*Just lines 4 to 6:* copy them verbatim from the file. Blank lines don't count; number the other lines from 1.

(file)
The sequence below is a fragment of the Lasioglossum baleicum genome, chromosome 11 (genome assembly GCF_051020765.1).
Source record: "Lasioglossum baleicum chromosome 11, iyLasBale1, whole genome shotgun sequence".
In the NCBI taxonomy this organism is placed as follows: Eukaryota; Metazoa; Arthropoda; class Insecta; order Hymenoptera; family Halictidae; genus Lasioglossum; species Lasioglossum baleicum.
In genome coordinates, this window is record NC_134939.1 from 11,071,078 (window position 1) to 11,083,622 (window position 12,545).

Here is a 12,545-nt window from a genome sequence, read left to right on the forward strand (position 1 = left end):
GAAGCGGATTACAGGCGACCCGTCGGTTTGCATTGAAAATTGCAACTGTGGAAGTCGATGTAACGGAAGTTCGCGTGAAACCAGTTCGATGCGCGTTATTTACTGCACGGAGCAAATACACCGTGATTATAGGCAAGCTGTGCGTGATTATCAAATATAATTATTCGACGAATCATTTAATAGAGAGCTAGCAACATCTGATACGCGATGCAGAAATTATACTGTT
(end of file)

In genome coordinates, this window is record NC_134939.1 from 11,071,078 (window position 1) to 11,083,622 (window position 12,545).

Here is a 12,545-nt window from a genome sequence, read left to right on the forward strand (position 1 = left end):
GAAGCGGATTACAGGCGACCCGTCGGTTTGCATTGAAAATTGCAACTGTGGAAGTCGATGTAACGGAAGTTCGCGTGAAACCAGTTCGATGCGCGTTATTTACTGCACGGAGCAAATACACCGTGATTATAGGCAAGCTGTGCGTGATTATCAAATATAATTATTCGACGAATCATTTAATAGAGAGCTAGCAACATCTGATACGCGATGCAGAAATTATACTGTT